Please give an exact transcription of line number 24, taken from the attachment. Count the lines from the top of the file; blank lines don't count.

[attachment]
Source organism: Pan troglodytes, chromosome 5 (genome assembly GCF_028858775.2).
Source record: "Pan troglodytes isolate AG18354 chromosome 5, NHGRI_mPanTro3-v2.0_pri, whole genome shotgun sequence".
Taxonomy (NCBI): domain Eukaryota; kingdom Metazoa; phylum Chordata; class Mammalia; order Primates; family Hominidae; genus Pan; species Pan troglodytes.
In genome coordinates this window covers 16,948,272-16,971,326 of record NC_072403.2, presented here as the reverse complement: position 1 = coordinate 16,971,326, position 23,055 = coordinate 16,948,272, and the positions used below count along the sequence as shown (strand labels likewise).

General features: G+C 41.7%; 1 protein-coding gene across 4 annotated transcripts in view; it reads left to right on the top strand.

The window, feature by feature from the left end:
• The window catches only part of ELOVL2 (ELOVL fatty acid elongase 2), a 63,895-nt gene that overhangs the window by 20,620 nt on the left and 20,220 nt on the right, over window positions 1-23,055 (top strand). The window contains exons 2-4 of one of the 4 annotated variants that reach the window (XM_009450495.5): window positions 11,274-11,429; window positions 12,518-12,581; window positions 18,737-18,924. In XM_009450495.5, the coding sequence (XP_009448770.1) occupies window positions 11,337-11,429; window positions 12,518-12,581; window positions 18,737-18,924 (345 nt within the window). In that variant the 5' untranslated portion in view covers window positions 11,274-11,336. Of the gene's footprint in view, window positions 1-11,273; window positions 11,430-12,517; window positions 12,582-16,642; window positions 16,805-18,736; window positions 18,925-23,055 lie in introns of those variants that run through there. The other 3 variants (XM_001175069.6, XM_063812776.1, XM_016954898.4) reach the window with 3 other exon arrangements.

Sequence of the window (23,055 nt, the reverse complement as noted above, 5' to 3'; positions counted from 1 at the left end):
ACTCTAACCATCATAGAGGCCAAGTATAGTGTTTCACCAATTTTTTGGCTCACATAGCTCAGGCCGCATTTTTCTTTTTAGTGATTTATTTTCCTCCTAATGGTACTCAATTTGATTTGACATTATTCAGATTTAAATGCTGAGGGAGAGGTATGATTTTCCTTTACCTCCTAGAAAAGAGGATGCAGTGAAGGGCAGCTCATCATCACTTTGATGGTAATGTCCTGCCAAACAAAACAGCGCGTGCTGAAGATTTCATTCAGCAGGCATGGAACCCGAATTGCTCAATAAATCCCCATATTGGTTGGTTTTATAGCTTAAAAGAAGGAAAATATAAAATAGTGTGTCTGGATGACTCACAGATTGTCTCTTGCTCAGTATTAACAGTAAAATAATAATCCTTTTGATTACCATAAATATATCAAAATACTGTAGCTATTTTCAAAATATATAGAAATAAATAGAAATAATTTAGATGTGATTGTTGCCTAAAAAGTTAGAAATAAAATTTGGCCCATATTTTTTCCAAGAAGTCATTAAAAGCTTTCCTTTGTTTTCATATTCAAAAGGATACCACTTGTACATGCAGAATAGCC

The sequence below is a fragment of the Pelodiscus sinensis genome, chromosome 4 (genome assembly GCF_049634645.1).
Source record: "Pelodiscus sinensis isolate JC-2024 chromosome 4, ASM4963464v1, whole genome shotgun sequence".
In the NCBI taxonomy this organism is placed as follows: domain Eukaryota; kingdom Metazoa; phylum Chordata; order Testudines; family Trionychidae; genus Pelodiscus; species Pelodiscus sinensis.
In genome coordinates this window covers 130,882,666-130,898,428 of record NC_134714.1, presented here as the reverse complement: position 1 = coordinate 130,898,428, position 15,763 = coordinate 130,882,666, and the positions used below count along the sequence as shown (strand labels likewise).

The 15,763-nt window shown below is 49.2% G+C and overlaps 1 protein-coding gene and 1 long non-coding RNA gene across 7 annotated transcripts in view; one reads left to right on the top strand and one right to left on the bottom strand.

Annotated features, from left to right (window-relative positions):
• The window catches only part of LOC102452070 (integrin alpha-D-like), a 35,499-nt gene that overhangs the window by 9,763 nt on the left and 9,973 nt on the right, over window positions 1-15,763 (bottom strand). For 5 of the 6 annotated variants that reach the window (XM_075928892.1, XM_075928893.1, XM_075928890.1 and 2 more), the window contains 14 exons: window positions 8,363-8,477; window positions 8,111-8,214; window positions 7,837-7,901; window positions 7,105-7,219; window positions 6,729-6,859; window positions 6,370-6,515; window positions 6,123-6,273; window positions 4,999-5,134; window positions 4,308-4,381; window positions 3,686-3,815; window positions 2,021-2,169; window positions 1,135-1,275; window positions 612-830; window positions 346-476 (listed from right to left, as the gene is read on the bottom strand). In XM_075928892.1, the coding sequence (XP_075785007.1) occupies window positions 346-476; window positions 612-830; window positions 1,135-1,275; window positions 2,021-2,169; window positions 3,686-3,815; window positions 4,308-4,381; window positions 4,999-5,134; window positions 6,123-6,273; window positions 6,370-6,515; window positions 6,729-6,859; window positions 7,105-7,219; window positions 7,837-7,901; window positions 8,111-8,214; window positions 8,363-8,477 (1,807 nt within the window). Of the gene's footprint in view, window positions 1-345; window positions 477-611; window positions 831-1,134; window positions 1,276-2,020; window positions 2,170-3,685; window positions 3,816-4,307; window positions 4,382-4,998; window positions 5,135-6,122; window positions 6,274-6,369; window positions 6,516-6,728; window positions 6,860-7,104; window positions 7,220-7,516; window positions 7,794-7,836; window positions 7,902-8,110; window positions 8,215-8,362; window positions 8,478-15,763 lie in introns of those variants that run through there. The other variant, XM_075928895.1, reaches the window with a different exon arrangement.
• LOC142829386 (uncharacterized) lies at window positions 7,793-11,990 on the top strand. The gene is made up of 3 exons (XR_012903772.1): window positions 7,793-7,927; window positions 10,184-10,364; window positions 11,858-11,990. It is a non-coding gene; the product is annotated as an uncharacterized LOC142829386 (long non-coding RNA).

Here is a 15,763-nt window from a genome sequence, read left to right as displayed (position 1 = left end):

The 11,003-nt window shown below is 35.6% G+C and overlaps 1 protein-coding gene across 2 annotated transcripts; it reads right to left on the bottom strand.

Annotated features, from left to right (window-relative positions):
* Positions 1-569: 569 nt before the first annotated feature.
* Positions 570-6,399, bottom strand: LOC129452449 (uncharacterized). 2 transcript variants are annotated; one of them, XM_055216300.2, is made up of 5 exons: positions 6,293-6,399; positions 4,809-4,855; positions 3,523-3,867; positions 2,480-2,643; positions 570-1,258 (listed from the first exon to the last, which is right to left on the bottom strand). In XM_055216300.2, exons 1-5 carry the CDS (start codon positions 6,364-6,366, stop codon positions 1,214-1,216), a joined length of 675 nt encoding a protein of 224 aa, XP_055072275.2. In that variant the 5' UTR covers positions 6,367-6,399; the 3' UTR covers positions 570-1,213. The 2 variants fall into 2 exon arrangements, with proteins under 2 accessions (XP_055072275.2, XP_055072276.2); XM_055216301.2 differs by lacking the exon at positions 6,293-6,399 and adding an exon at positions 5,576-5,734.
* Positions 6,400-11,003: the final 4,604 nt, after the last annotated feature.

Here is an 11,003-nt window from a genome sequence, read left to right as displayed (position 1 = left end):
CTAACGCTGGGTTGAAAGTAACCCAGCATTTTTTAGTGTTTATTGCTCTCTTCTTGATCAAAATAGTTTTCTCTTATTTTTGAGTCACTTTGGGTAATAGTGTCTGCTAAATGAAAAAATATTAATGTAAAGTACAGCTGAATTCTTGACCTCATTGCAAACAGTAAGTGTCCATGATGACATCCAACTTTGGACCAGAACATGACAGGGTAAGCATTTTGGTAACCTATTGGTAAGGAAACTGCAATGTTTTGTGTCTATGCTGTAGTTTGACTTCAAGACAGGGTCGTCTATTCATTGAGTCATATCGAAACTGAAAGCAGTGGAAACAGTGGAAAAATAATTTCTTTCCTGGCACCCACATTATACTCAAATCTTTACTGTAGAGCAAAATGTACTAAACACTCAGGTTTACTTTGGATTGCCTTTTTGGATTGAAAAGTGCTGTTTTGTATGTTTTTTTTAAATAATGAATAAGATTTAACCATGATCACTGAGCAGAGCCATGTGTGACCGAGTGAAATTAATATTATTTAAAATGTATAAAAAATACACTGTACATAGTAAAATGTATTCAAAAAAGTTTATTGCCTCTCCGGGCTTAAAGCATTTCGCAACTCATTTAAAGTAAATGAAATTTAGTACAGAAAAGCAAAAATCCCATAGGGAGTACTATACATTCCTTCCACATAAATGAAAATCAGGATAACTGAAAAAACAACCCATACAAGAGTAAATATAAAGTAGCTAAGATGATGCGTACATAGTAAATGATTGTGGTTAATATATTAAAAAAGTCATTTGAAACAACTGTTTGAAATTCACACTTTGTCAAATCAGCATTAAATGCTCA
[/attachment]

Here is an 11,003-nt window from a genome sequence, read left to right as displayed (position 1 = left end):